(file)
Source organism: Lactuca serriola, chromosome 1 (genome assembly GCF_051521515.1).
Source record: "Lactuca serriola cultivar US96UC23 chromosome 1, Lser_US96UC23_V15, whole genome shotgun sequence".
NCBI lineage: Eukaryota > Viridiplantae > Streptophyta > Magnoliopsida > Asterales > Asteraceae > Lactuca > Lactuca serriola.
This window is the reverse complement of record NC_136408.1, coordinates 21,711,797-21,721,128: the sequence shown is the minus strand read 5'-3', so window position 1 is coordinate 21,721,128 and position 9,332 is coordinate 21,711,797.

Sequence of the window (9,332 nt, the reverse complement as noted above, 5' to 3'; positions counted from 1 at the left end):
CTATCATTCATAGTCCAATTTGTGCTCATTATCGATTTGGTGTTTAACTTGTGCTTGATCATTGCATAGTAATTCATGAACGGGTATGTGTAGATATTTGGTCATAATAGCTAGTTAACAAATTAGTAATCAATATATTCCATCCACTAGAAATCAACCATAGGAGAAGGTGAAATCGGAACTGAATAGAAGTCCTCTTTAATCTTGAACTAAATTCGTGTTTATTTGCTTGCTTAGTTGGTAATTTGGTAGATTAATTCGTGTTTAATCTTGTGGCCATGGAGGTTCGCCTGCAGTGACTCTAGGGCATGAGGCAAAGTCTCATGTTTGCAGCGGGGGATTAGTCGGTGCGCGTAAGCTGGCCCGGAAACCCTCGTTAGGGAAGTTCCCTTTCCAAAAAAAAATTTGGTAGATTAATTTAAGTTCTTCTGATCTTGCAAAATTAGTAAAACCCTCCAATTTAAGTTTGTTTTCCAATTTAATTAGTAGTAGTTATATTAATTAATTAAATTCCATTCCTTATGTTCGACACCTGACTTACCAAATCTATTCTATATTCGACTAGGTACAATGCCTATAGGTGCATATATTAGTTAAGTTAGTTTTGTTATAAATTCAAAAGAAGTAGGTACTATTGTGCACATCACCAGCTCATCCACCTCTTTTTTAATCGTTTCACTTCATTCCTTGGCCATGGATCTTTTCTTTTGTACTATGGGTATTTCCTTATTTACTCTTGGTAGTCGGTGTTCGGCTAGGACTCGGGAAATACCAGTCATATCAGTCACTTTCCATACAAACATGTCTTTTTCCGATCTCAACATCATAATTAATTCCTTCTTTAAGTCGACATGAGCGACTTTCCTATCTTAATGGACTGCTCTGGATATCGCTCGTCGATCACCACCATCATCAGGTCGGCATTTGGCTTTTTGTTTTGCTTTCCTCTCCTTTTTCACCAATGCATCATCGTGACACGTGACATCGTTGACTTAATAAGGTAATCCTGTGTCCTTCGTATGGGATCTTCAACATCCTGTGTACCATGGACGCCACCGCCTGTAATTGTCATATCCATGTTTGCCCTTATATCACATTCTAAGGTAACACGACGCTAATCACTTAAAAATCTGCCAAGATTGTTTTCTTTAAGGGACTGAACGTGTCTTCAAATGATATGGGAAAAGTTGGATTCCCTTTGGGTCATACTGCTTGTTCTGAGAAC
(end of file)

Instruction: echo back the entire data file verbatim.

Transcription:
Source organism: Lactuca serriola, chromosome 1 (genome assembly GCF_051521515.1).
Source record: "Lactuca serriola cultivar US96UC23 chromosome 1, Lser_US96UC23_V15, whole genome shotgun sequence".
NCBI lineage: Eukaryota > Viridiplantae > Streptophyta > Magnoliopsida > Asterales > Asteraceae > Lactuca > Lactuca serriola.
This window is the reverse complement of record NC_136408.1, coordinates 21,711,797-21,721,128: the sequence shown is the minus strand read 5'-3', so window position 1 is coordinate 21,721,128 and position 9,332 is coordinate 21,711,797.

Sequence of the window (9,332 nt, the reverse complement as noted above, 5' to 3'; positions counted from 1 at the left end):
CTATCATTCATAGTCCAATTTGTGCTCATTATCGATTTGGTGTTTAACTTGTGCTTGATCATTGCATAGTAATTCATGAACGGGTATGTGTAGATATTTGGTCATAATAGCTAGTTAACAAATTAGTAATCAATATATTCCATCCACTAGAAATCAACCATAGGAGAAGGTGAAATCGGAACTGAATAGAAGTCCTCTTTAATCTTGAACTAAATTCGTGTTTATTTGCTTGCTTAGTTGGTAATTTGGTAGATTAATTCGTGTTTAATCTTGTGGCCATGGAGGTTCGCCTGCAGTGACTCTAGGGCATGAGGCAAAGTCTCATGTTTGCAGCGGGGGATTAGTCGGTGCGCGTAAGCTGGCCCGGAAACCCTCGTTAGGGAAGTTCCCTTTCCAAAAAAAAATTTGGTAGATTAATTTAAGTTCTTCTGATCTTGCAAAATTAGTAAAACCCTCCAATTTAAGTTTGTTTTCCAATTTAATTAGTAGTAGTTATATTAATTAATTAAATTCCATTCCTTATGTTCGACACCTGACTTACCAAATCTATTCTATATTCGACTAGGTACAATGCCTATAGGTGCATATATTAGTTAAGTTAGTTTTGTTATAAATTCAAAAGAAGTAGGTACTATTGTGCACATCACCAGCTCATCCACCTCTTTTTTAATCGTTTCACTTCATTCCTTGGCCATGGATCTTTTCTTTTGTACTATGGGTATTTCCTTATTTACTCTTGGTAGTCGGTGTTCGGCTAGGACTCGGGAAATACCAGTCATATCAGTCACTTTCCATACAAACATGTCTTTTTCCGATCTCAACATCATAATTAATTCCTTCTTTAAGTCGACATGAGCGACTTTCCTATCTTAATGGACTGCTCTGGATATCGCTCGTCGATCACCACCATCATCAGGTCGGCATTTGGCTTTTTGTTTTGCTTTCCTCTCCTTTTTCACCAATGCATCATCGTGACACGTGACATCGTTGACTTAATAAGGTAATCCTGTGTCCTTCGTATGGGATCTTCAACATCCTGTGTACCATGGACGCCACCGCCTGTAATTGTCATATCCATGTTTGCCCTTATATCACATTCTAAGGTAACACGACGCTAATCACTTAAAAATCTGCCAAGATTGTTTTCTTTAAGGGACTGAACGTGTCTTCAAATGATATGGGAAAAGTTGGATTCCCTTTGGGTCATACTGCTTGTTCTGAGAAC